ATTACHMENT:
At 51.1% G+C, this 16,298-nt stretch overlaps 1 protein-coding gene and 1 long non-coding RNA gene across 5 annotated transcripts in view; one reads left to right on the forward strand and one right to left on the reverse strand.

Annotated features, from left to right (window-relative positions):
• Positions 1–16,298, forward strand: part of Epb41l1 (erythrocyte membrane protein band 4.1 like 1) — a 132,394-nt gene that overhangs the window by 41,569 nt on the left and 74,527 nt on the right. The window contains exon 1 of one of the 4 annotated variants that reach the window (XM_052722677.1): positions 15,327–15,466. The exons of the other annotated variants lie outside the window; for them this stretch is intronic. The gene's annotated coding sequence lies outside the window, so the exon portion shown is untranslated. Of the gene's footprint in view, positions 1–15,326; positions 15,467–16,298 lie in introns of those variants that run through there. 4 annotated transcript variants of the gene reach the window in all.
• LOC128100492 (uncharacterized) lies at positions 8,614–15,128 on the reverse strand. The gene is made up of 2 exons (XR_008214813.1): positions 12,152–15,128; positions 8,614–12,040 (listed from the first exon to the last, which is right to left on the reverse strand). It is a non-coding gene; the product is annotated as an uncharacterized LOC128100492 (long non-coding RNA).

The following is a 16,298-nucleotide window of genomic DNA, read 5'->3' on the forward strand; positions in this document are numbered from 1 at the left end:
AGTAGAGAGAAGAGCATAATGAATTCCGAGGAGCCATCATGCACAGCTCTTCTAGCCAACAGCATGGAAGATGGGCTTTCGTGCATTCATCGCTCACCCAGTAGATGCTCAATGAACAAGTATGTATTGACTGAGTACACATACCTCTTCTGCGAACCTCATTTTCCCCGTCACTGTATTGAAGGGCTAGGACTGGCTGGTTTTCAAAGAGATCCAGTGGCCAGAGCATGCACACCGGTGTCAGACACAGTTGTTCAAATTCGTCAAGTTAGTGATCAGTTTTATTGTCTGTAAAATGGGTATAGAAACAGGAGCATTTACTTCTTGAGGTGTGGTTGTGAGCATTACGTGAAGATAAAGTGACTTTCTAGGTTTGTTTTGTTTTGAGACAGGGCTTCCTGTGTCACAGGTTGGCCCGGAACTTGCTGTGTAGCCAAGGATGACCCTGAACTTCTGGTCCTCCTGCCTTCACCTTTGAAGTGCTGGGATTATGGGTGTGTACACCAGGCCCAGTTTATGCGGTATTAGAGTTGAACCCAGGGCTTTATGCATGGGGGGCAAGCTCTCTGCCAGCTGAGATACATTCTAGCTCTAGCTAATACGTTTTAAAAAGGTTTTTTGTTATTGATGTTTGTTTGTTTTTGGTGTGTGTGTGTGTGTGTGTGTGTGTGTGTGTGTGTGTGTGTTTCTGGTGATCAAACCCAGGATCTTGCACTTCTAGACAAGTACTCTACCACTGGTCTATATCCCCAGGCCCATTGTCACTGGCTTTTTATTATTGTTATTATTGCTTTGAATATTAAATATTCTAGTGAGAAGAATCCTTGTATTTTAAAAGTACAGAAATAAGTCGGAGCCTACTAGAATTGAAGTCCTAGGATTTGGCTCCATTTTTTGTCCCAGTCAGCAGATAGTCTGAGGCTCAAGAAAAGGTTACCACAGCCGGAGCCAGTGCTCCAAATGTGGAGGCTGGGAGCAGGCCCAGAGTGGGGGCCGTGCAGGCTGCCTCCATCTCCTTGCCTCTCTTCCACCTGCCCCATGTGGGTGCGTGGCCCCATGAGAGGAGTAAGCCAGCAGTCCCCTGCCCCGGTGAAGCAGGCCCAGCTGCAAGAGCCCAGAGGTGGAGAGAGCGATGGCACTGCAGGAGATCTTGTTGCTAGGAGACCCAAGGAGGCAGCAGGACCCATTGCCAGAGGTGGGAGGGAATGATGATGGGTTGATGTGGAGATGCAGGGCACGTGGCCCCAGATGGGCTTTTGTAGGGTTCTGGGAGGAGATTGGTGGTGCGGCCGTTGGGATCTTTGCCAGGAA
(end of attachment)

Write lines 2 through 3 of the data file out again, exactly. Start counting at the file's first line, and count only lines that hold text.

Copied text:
Annotated features, from left to right (window-relative positions):
• Positions 1–16,298, forward strand: part of Epb41l1 (erythrocyte membrane protein band 4.1 like 1) — a 132,394-nt gene that overhangs the window by 41,569 nt on the left and 74,527 nt on the right. The window contains exon 1 of one of the 4 annotated variants that reach the window (XM_052722677.1): positions 15,327–15,466. The exons of the other annotated variants lie outside the window; for them this stretch is intronic. The gene's annotated coding sequence lies outside the window, so the exon portion shown is untranslated. Of the gene's footprint in view, positions 1–15,326; positions 15,467–16,298 lie in introns of those variants that run through there. 4 annotated transcript variants of the gene reach the window in all.